Cold Truths: The WHCD Speech Every Journalist Needs to Hear
We are gathered here tonight in honor of the work of the people in this room. There are those here among us who have gone to great lengths to protect the constitutionally-given right of the freedom of the press and have used that right to better inform and educate our republic. They have researched, interviewed, recorded, and composed some of the most thoughtful and articulate articles that we have ever read and many of them have been recognized, both nationally and internationally, for their efforts. There are also those who may not have received such recognition but still are deserving of our praise for the often thankless work they do. Both groups are present here tonight and both deserve credit for the continued search for the truth in order to ensure that our democracy stays both vigilant and vibrant.
And yet, despite those who have been recognized, there now exists a large segment of those in the room tonight who have abdicated the most basic of journalistic principles. I'm not talking about those who have a clear partisan agenda. But rather, I'm talking about those whose sole purpose is to report the news fairly and accurately. After all, that is the goal of journalism: to provide fact-based reporting in a nonpartisan way and to allow the educated populace to process the reporting and reach their own conclusions. It has never been journalists' purpose to tell us what to think but rather to give us the information to allow us to learn how to think for ourselves. We aren't expected to understand why the murderer did what he did but rather to learn of what he did and when he did it. Anything above that gets beyond the realm of factually-based journalism to which we have become accustomed.
Unfortunately, the overwhelming majority of people in the room tonight have failed in this fundamental responsibility. For the past three years, you and your parent organizations willingly chose to inject your own feelings into the work that you do. You did this with an intentionality that showed a pattern of abnormal and reckless behavior. Gone were the days of nonpartisan political coverage and what emerged was a business model where sloppy, biased reporting became the norm. Candidates were elevated and denigrated not because of their political views but because of just how popular they were. Those that were not popular were given undeserving platforms. Those that were popular were given unprecedented levels of scrutiny. Your political coverage became a way to ensure that the election would be a much-watch event. You created a world where you and you alone controlled the narrative.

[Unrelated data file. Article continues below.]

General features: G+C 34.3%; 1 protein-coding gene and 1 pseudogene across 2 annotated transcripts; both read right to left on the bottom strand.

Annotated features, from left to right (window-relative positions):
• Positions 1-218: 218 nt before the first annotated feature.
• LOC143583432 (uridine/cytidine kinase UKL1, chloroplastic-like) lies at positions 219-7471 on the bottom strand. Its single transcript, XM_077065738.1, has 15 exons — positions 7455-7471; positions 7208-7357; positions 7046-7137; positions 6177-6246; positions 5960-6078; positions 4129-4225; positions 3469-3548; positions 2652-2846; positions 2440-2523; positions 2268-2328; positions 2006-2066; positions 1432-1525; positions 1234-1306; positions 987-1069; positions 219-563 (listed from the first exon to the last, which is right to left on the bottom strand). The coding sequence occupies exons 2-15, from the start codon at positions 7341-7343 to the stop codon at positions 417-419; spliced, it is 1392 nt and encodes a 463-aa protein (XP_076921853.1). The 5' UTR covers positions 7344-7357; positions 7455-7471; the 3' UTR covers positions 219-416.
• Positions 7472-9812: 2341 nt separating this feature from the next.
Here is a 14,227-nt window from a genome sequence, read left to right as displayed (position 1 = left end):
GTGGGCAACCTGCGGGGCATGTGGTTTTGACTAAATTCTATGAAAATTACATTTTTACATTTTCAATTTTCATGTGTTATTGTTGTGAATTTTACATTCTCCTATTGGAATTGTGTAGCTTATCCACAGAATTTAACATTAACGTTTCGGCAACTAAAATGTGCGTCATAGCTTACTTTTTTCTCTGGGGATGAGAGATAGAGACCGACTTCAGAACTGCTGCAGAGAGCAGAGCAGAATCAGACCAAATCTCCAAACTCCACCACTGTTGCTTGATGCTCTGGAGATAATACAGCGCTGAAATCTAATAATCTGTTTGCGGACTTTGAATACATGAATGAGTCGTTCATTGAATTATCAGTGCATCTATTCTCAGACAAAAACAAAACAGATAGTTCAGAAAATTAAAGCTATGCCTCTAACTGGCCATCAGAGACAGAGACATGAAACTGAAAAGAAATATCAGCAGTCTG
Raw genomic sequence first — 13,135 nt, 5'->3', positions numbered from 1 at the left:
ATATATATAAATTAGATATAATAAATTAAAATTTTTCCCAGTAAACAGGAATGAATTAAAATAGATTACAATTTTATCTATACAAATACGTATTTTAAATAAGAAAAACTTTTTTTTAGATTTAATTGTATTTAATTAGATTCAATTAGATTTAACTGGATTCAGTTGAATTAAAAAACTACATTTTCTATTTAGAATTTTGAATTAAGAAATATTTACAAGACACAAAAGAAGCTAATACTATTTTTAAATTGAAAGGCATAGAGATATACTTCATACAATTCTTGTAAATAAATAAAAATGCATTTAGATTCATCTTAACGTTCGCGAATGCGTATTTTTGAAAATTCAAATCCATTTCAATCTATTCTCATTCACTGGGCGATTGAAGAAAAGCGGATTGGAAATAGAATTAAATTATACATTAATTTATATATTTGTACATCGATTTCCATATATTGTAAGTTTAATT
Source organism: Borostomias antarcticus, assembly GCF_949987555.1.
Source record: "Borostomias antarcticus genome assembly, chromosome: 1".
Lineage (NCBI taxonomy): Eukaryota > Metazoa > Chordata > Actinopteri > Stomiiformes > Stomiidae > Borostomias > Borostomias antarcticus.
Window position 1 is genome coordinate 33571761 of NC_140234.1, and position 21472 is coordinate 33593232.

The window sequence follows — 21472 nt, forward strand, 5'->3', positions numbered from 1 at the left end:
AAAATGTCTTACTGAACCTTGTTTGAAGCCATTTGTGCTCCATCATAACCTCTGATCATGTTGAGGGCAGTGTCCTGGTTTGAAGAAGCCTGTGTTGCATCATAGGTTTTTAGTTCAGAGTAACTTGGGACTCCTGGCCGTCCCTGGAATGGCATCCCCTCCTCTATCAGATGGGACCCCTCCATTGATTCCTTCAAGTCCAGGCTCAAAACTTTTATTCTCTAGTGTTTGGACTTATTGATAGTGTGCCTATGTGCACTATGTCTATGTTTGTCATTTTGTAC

In doing this, you spit on Edward R. Murrow's grave. You threw your organization's integrity out the window for quick hit pieces on certain candidates. Your research teams withheld damning information because it would hurt certain candidates. These same research teams took other information out of context to create a particular narrative against other candidates. You saw all this happen and yet not a single one of you thought it was wrong. Or, if you did, you chose not to say anything about it. Either way, you became complicit in your organization's journalism malpractice. Because of your negligence, the country suffered. People died. Yet, your organization continued to sell ads and generate ad revenue. You slept just fine at night while you simultaneously sold your soul for your organization. Never once did you consider the repercussions of your actions.